Now, if only the rain would hold off long enough for the epoxy to set up and not blush or some other calamity befall my hasty basting of the hull! Fast-forwar to the afternoon! Epoxy is dry, boat looks ready, and the wind is above 10 with gusts. Forget reefing! This is gonna be fun. My dog, Buddy, looks on expectantly and those big brown eyes are wide open because he knows his week of sailing celibacy is drawing to an end. We hit the water! I am comported with ecstacy! Buddy looks excited as well. Having an 85 pound German Shepherd in the bow of a 14 foot Goose is guaranteed to slow one down, but sailing without my four-footed crew is unthinkable!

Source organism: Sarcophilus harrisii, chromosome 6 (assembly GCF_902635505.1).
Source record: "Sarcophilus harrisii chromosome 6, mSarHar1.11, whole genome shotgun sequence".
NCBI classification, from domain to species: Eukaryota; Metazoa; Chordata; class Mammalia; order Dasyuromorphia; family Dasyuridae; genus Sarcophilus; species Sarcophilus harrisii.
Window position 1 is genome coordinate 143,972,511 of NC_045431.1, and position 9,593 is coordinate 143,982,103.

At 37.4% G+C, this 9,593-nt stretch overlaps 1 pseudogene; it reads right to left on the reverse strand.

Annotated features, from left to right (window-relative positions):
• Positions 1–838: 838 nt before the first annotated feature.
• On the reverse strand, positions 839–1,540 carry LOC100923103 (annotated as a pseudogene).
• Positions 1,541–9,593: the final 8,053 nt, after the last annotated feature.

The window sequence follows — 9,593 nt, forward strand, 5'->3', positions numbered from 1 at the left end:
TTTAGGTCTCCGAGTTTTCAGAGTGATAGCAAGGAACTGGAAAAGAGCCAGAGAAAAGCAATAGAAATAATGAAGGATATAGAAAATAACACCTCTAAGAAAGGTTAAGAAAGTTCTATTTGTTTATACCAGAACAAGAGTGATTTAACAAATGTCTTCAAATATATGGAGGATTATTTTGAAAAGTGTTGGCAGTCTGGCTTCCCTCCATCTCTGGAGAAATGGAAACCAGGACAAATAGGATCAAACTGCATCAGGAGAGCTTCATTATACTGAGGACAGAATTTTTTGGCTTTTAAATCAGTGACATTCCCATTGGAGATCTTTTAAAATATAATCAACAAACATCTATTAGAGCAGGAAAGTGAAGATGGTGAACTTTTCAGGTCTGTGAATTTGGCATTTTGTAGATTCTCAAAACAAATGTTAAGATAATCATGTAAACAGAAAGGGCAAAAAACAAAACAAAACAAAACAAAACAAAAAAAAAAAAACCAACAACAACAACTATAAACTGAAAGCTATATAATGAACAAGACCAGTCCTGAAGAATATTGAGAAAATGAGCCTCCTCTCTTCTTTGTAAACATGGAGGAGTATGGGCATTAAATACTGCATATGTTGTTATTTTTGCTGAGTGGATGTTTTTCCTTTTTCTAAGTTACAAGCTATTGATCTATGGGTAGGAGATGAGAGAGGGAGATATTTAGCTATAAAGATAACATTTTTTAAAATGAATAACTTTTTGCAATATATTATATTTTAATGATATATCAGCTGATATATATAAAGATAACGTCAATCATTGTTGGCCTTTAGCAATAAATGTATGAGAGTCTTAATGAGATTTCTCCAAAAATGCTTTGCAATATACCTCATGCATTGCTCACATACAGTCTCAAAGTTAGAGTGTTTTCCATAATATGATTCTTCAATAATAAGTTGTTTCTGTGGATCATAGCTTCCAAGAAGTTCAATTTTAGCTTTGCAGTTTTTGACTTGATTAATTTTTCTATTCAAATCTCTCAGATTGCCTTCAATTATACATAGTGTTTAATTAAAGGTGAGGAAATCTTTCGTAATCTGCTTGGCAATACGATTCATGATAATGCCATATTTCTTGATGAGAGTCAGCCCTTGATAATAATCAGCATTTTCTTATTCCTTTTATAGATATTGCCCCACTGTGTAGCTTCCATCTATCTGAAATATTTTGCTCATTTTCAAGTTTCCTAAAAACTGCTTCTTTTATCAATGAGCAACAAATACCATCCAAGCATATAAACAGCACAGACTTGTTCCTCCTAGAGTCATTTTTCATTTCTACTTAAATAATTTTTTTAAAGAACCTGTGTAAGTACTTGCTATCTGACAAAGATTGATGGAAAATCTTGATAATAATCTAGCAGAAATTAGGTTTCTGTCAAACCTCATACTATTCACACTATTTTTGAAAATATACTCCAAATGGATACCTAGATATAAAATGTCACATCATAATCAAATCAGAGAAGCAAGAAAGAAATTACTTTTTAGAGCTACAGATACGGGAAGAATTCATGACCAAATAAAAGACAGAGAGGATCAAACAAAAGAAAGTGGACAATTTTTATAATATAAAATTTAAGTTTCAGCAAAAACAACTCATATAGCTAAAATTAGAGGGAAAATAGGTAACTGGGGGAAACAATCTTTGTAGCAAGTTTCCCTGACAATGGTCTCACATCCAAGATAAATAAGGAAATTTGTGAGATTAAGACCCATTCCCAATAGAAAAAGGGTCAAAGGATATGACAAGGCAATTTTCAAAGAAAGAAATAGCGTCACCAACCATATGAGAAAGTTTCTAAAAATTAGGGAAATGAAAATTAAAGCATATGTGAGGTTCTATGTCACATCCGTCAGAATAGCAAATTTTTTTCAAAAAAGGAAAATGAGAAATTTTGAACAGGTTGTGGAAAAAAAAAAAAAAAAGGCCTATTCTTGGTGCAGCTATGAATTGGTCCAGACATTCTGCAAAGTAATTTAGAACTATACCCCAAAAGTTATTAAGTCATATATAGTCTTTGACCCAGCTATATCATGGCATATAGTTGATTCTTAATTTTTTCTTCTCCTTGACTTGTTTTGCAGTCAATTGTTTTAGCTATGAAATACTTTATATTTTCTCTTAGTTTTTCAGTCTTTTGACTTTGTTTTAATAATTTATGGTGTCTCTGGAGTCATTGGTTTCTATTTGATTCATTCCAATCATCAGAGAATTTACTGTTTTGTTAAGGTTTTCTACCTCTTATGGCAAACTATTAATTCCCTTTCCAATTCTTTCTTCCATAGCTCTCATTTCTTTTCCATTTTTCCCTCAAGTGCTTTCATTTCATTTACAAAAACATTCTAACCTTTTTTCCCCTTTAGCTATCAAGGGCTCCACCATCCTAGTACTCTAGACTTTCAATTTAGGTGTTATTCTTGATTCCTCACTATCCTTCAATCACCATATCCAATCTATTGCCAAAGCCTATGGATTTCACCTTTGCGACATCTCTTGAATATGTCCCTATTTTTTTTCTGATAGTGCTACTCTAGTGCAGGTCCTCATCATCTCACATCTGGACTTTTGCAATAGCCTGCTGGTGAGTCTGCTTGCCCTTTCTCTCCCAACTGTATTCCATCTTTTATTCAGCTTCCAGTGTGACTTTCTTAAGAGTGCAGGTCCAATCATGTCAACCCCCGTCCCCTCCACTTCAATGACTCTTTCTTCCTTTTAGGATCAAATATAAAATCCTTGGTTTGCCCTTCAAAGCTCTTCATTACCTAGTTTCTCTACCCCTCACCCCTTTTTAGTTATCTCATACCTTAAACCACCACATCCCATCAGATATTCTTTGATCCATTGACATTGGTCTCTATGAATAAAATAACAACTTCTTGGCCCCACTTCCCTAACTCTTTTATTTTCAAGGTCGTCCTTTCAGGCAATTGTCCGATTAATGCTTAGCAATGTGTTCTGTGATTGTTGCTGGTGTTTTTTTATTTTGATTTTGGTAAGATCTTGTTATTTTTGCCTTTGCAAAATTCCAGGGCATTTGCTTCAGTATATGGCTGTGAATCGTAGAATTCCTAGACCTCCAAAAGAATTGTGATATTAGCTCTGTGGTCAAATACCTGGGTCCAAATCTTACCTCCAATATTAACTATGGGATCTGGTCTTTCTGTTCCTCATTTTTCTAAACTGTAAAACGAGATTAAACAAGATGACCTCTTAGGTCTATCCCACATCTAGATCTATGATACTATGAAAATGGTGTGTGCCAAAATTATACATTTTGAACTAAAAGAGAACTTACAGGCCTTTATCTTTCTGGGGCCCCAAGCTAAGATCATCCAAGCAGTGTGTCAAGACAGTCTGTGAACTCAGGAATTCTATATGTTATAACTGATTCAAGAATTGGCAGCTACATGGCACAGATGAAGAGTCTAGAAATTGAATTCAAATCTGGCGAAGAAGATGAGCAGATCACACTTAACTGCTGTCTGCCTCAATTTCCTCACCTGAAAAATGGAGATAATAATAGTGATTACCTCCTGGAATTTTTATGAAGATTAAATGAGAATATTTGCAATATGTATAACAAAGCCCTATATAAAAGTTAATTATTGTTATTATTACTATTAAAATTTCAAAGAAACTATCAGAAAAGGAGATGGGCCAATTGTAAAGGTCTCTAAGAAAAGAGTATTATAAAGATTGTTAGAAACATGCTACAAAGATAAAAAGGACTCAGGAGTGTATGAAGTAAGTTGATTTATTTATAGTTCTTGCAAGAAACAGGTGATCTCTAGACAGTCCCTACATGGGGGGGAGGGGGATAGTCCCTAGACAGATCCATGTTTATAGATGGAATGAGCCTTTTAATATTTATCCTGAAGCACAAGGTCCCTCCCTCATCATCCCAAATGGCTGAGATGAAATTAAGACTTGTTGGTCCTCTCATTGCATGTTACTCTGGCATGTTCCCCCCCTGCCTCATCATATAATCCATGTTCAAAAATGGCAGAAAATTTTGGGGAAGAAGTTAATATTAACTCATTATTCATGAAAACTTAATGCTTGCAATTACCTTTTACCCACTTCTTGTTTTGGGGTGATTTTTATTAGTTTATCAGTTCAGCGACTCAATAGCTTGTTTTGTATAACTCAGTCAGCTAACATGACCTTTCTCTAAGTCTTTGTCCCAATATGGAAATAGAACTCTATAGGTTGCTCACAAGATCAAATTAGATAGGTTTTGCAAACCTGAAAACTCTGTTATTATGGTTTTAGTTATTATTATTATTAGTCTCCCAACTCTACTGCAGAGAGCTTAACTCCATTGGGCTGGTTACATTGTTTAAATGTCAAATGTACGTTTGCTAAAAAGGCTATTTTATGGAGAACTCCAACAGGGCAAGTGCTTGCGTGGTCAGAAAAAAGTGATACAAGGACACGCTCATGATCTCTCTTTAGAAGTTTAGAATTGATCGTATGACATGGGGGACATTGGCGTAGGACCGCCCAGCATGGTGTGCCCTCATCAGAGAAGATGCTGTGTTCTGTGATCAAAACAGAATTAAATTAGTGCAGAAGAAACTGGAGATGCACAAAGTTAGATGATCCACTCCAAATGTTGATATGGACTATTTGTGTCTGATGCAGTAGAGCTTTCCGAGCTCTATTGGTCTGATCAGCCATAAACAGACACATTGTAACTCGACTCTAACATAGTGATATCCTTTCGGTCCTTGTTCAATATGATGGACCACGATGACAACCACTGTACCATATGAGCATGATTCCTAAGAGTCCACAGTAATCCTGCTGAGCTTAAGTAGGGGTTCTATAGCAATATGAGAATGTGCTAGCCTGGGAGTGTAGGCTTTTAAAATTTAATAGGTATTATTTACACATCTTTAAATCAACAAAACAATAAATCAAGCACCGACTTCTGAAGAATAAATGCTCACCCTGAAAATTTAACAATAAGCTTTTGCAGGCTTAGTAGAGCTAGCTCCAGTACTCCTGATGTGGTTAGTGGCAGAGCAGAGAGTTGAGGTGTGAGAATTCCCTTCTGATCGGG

My Goose does not have that Goosey feeling! Adding some waterline length has slowed down the turning ability and tacking and jibing seem sluggish. This little hummer feels slower as well and heading upwind feels mushy! My lake is surrounded by trees and houses so the fluky wind is always a challenge. It is gonna take all day to get upwind since the wind is blocked. My GPS says I am moving between 5 an 6 miles an hour. The crew is enjoying the cruise in the bow! The Captain, at the tiller wonders if altering the dimensions of the Goose may not bring the improvements expected.